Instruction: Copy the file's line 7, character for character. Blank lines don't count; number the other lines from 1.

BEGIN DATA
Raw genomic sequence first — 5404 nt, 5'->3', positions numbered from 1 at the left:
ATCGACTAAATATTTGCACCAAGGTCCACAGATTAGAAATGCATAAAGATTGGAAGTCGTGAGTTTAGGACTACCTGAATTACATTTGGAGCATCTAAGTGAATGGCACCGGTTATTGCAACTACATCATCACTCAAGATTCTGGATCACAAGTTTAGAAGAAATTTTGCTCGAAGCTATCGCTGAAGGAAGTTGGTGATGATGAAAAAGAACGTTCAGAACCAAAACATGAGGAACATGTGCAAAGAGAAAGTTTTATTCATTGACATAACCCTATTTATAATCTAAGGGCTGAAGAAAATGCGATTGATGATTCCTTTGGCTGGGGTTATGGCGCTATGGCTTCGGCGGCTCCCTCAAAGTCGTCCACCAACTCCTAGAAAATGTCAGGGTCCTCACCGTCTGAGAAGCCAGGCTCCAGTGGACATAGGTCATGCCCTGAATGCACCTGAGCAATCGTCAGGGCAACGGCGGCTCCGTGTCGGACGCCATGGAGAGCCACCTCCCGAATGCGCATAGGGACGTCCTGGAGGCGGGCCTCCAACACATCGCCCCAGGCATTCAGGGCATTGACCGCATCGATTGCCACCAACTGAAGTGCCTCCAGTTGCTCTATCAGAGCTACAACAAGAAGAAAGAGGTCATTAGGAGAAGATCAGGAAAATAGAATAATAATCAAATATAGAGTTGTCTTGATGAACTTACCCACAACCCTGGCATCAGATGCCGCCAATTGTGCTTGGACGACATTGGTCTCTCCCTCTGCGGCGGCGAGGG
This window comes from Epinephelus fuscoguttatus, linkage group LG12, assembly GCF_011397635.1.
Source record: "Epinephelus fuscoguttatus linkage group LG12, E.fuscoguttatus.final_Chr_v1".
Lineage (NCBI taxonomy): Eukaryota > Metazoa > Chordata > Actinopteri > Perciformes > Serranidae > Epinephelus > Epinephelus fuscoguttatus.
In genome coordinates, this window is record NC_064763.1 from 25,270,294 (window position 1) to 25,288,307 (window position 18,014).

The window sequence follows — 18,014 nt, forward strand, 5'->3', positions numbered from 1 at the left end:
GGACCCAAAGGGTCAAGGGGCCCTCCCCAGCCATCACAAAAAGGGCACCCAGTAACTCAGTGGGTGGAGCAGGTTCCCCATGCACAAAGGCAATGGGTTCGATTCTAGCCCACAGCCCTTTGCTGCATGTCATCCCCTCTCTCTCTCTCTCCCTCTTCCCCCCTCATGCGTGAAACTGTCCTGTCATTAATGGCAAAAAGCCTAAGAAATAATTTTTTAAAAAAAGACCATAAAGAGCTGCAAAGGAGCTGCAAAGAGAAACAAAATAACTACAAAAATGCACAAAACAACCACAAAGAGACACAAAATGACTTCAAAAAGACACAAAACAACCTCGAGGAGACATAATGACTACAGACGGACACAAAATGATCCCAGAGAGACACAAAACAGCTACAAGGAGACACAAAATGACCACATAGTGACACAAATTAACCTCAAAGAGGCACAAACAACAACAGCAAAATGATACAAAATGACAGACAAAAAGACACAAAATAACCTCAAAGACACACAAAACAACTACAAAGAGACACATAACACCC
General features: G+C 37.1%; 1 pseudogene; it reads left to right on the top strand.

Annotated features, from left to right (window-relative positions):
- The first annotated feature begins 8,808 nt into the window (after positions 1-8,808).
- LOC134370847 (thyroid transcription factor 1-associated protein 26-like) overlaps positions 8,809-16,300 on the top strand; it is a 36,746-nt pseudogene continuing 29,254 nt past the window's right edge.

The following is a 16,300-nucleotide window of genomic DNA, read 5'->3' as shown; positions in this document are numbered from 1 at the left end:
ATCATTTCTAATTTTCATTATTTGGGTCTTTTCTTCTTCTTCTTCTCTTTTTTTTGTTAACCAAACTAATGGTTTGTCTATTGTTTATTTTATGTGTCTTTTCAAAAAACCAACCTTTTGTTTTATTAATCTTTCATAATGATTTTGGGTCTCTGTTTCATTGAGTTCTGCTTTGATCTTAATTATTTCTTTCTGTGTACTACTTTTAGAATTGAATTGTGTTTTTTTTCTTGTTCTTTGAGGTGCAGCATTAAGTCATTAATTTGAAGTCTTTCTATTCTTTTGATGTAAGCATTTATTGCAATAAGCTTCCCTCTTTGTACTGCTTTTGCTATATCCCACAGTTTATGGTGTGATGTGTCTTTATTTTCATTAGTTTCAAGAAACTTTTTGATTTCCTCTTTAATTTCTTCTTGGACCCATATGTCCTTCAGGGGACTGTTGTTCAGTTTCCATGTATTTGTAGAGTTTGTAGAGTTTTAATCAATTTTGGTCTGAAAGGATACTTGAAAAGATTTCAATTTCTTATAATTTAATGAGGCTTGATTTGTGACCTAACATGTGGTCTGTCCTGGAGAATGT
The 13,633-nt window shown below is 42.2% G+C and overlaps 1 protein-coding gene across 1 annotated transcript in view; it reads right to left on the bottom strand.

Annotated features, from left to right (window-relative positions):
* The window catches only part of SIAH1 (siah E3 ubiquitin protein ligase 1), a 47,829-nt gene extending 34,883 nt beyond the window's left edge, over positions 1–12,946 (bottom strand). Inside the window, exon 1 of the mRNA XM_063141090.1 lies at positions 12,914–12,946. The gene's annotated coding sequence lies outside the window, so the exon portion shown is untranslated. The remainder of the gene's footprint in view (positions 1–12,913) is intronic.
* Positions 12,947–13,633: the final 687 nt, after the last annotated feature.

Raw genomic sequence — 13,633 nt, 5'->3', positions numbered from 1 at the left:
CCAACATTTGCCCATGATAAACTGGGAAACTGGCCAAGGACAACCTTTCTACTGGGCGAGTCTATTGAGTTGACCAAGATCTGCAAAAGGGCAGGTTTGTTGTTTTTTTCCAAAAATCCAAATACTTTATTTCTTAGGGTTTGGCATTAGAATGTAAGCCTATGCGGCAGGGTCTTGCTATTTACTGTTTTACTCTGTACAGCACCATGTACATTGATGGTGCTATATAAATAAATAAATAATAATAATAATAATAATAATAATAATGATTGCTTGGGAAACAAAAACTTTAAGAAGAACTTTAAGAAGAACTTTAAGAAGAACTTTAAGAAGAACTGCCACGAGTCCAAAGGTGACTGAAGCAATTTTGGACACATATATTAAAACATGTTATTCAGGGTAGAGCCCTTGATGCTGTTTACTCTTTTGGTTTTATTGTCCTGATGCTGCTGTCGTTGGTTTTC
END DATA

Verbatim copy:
The window sequence follows — 18,014 nt, forward strand, 5'->3', positions numbered from 1 at the left end: